A candidate for the most offbeat of all composer biopics, Mike Leigh’s first costumer details the artistic partnership of comic-opera team Gilbert and Sullivan and the making of their evergreen “The Mikado” in as exhaustive a look as most viewers will ever want. After 160 minutes full of entertaining acting, barbed Victorian wit and a generous sample of lavishly staged numbers from “Princess Ida,” “The Sorcerer” and “The Mikado,” this loving salute tends to lose dramatic focus in sheer historical detail. Game auds initially may be amassed from the ranks of theater and opera buffs, particularly in Britain, where it’s due to open in February, and the States, where it’s skedded for late-December release. Though widely pre-sold theatrically, this beautifully crafted and lively romp around the 1880s stage world should enjoy its longest life as a vid classic.
A surprising project for Brit helmer Leigh, a master of intimate British drama whose “Secrets & Lies” won the Palme d’Or at Cannes in 1996, “Topsy-Turvy” exudes affection for and identification with its night-and-day artist-heroes, lyricist W.S. Gilbert (Jim Broadbent), irascible but as emotionless as a colonial general, and the expansive, pleasure-loving composer Sir Arthur Sullivan (Allan Corduner), a European sophisticate pining to write serious opera. Gilbert’s inability to express the slightest feeling for his loving wife, Lucy (a sad, memorable Lesley Manville), or his elderly father, given to hallucinations (Charles Simon in a shock cameo), makes him the less appealing of the two. Yet a scene in which his imagination is set ablaze by a visit to a Japanese exhibit in London, or another in which he martially rehearses “Mikado” principals, essentially creating the modern-day role of the director, show his admirable artistic mettle.
First half of the film slowly builds up the atmosphere of 1884 London and the well-heeled men and women of the light-theater world, including producer Richard D’Oyly Carte, who built the Savoy Theater expressly for G&S, and his crisp business manager, Helen Lenoir (Wendy Nottingham). The flop of “Princess Ida” uncovers the public’s tiredness with the Gilbert and Sullivan formula. While Gilbert denies the evidence, Sir Arthur is ill enough to leave on a grand tour of Europe after announcing he will withdraw from writing operettas. He aspires to score real, human characters, not the “topsy-turvy” unreality of Gilbert’s magic potions.
The conflict between the two men gives the first hour its impetus and interest, lit up with a galaxy of characters gracefully and wittily revolving around them. Several musical numbers introduce the cast of actor-singers, who will be neatly individualized in pic’s second half.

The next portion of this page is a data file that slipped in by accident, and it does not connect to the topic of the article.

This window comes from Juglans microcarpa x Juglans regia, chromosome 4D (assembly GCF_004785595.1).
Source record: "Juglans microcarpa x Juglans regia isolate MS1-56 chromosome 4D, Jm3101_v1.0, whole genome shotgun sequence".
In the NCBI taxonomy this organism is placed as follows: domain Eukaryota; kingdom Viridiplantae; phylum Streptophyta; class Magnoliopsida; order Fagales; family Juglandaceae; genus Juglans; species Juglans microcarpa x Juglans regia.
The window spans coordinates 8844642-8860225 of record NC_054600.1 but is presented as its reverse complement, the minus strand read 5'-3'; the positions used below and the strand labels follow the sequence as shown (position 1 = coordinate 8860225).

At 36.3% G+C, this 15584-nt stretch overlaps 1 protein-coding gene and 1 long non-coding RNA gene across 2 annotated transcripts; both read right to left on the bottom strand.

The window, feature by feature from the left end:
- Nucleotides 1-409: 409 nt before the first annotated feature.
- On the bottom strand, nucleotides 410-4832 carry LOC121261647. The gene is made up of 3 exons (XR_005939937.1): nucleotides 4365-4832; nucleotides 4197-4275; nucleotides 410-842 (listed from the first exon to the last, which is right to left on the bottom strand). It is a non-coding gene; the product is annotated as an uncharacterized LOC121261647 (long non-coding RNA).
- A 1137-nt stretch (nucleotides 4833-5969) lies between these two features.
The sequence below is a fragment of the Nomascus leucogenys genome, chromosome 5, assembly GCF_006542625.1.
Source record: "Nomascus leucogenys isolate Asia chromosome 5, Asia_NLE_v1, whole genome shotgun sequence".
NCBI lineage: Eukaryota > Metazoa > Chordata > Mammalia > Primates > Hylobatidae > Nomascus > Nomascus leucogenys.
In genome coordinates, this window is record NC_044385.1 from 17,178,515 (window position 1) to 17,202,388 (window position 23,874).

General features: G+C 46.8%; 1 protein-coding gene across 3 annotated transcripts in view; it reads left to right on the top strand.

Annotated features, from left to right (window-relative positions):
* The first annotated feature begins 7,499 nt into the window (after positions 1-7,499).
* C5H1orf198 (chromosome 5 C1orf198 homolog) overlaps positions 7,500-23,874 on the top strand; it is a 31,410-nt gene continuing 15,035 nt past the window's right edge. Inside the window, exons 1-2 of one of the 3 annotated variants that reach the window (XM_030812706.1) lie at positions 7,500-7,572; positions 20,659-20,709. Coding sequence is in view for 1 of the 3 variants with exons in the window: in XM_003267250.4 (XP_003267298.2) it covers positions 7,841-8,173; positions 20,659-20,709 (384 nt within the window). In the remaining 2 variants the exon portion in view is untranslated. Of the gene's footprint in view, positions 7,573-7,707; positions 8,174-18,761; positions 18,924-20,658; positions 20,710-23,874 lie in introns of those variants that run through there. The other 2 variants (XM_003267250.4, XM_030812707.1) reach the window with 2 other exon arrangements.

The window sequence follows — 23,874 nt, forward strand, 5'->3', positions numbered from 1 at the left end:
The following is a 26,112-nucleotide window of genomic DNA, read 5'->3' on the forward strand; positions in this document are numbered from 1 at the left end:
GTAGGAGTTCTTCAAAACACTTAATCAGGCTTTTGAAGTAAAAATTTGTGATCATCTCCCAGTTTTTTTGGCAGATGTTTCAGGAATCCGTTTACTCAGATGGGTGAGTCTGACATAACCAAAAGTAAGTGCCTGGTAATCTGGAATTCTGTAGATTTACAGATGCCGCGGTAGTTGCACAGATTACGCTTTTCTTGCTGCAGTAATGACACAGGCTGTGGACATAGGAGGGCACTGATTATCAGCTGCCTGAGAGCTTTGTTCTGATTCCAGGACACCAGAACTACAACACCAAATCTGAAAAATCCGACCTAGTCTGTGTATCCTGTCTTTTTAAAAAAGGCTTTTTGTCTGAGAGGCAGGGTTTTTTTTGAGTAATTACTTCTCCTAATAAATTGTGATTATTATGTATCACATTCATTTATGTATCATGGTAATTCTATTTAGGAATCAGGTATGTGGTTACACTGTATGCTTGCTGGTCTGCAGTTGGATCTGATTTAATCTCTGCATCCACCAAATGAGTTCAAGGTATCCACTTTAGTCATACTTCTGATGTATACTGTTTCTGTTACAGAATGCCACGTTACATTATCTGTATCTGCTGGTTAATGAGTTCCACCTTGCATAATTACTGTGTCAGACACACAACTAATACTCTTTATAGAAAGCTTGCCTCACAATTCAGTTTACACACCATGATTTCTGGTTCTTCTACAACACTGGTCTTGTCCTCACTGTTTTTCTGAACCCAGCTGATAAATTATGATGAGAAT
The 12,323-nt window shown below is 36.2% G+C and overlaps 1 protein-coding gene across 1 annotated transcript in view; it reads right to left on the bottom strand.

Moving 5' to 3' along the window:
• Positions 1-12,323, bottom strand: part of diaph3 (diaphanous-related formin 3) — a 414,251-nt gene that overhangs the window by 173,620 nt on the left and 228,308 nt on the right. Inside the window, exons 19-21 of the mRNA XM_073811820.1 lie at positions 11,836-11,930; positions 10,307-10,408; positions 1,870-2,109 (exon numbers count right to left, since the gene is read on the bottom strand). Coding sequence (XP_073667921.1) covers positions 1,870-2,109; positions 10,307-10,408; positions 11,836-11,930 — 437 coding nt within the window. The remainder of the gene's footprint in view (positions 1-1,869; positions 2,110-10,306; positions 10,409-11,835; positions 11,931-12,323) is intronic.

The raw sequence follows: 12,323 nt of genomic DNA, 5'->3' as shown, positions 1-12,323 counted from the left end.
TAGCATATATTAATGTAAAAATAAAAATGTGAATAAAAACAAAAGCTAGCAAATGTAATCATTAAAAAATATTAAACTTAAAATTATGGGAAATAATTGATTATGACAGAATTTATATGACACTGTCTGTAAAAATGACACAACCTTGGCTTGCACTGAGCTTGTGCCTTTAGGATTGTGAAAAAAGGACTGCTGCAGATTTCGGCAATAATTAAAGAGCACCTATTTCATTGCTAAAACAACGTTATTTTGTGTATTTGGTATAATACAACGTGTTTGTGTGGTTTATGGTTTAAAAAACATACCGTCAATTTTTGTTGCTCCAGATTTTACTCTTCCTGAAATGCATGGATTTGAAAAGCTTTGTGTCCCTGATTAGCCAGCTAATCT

Turning point comes thanks to the unflappable Mrs. Gilbert, who drags her husband to the seminal Japanese show, from whence the idea for “The Mikado” springs. The shock of contact with alien culture is powerful and amusing, carried forward in a delightful rehearsal of “Three Little Maids From School Are We,” complete with Japanese “models” for the actresses to imitate. From there Gilbert’s revolutionary idea of injecting “authenticity” is rehashed in overlong costume try-ons and rehearsals, which for all their period curiosity are about as interesting to watch as their contemporary equivalents.
Leigh’s affectionate sympathy for ordinary people, a hallmark of his movies, comes out in thumbnail portraits of the opera cast, which includes the excellent Timothy Spall, Martin Savage and Kevin McKidd as the male leads and the touching Shirley Henderson and Dorothy Atkinson as, respectively, singer and soubrette, each with her offstage problems and vices. Coached by musical director Gary Yershon, thesps sing all their own numbers with great showmanship. Between dress rehearsals and opening night (a triumph), a large part of “The Mikado” is performed in finely staged production numbers, making this one of the few biopics to actually show audiences the authors’ work.
Though ultimately pic creaks a little under the weight of massive historical research into its characters, a consistently persuasive cast keeps it alive and relevant to their modern-day stage and film descendants. Leigh’s regular cinematographer, Dick Pope, and production designer Eve Stewart give even dark, cramped, cluttered Victorian interiors a pleasingly modern harmony, in blatant contrast to the colorful, brightly lit fantasy world of the stage. Lindy Hemming’s costumes likewise underline the real-world/topsy-turvy divide. Craftsmanship is high throughout, stretching pic’s modest budget to look like a far more expensive production.